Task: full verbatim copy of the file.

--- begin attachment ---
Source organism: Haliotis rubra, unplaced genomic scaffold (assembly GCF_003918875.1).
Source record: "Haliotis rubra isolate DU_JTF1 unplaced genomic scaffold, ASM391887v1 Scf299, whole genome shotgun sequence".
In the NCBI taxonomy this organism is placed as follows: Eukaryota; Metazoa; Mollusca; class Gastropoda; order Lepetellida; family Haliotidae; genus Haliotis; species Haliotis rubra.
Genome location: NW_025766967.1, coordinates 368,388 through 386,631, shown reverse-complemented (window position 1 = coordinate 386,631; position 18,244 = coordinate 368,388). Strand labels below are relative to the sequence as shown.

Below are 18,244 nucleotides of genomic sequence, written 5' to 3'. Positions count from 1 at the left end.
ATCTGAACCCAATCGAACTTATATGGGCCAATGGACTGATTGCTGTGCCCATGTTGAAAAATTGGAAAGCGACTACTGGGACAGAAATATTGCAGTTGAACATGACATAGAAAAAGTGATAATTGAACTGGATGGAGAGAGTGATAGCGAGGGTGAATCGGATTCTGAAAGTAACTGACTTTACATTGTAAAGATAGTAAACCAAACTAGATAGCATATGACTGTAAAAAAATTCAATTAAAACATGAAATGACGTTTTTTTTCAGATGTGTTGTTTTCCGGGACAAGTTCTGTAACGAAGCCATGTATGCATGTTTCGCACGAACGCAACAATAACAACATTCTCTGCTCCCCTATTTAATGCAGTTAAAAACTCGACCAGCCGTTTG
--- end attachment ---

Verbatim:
Source organism: Haliotis rubra, unplaced genomic scaffold (assembly GCF_003918875.1).
Source record: "Haliotis rubra isolate DU_JTF1 unplaced genomic scaffold, ASM391887v1 Scf299, whole genome shotgun sequence".
In the NCBI taxonomy this organism is placed as follows: Eukaryota; Metazoa; Mollusca; class Gastropoda; order Lepetellida; family Haliotidae; genus Haliotis; species Haliotis rubra.
Genome location: NW_025766967.1, coordinates 368,388 through 386,631, shown reverse-complemented (window position 1 = coordinate 386,631; position 18,244 = coordinate 368,388). Strand labels below are relative to the sequence as shown.

Below are 18,244 nucleotides of genomic sequence, written 5' to 3'. Positions count from 1 at the left end.
ATCTGAACCCAATCGAACTTATATGGGCCAATGGACTGATTGCTGTGCCCATGTTGAAAAATTGGAAAGCGACTACTGGGACAGAAATATTGCAGTTGAACATGACATAGAAAAAGTGATAATTGAACTGGATGGAGAGAGTGATAGCGAGGGTGAATCGGATTCTGAAAGTAACTGACTTTACATTGTAAAGATAGTAAACCAAACTAGATAGCATATGACTGTAAAAAAATTCAATTAAAACATGAAATGACGTTTTTTTTCAGATGTGTTGTTTTCCGGGACAAGTTCTGTAACGAAGCCATGTATGCATGTTTCGCACGAACGCAACAATAACAACATTCTCTGCTCCCCTATTTAATGCAGTTAAAAACTCGACCAGCCGTTTG